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What to Know About Cheek Filler: Cost, Benefits, Pain

All Your Questions About Cheek Filler, Answered

What to Know About Cheek Filler: Cost, Benefits, Pain
Image Source: Getty / anatoliy_gleb

What Are the Risks or Side Effects to Cheek Filler?

The most common and totally normal side effects are swelling and light bruising. As with any cosmetic procedure there are also a few (very rare) risks to keep in mind. For fillers, vascular occlusion (where the filler goes into an artery) or blindness are the most serious. This is why you shouldn't skimp when it comes to choosing your doctor (more on that later).

Dr. Samolitis also noted that sometimes vaccines or viral infections can cause fillers to react and get more swollen, but it's an unusual side effect and typically resolves on its own.

What Is the Downtime Like?

Prepare for a low-grade soreness right after getting your cheek fillers and into the next day. It's possible that there can be some swelling for a day or two and bruising, which could last a week, but it varies person to person. Dr. Samolitis advises using ice packs to reduce swelling and sleeping propped up for a day or two.

Is There Anything You Should Avoid After Getting Cheek Fillers?

Dr. Samolitis says that by the time you're walking out of your appointment, anything that's bleeding that would result in a bruise has already stopped. "You're not going to agitate anything or cause any new bleeding," she said. However, you should avoid strenuous exercise for at least 24 hours or however long it takes for you to feel like you're not swollen. Drinking alcohol or taking ibuprofen after your appointment is fine (in moderation, of course), and you should wait around two weeks before getting a facial massage or having anything tight like goggles around your face.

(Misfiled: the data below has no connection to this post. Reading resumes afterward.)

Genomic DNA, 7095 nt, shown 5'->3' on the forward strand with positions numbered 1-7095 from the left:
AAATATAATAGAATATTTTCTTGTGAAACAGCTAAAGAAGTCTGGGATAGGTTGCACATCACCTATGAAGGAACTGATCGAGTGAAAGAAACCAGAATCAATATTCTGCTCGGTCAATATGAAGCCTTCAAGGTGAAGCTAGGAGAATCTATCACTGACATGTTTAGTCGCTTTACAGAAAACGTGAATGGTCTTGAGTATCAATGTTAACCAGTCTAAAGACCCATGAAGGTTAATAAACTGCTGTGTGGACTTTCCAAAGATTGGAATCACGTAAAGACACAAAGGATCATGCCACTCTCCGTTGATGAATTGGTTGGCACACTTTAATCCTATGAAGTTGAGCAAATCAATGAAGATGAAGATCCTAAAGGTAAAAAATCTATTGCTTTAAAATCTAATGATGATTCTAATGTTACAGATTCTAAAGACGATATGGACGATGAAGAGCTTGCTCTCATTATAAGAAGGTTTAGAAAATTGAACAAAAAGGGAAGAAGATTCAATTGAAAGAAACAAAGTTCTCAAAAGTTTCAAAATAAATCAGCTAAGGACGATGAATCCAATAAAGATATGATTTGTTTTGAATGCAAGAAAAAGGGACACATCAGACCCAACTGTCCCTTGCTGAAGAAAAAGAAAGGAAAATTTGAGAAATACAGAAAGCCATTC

How to Choose the Right Doctor

Real talk: injectables can essentially be administered by anyone with any type of medical license, and only take completing a weekend course to start seeing patients. So when it comes to injecting something into your face, skip the Groupon or med spa.

It's important to do your research and see a board-certified dermatologist or a nurse practitioner who works alongside a board-certified derm. Choose someone who is practiced in the art of injectables and has the creds to back it up — this is not the time to cut corners. Dr. Samolitis also stressed how crucial it is to not be afraid to ask questions, and that your doctor takes the time to answer every single one. Trust is key.

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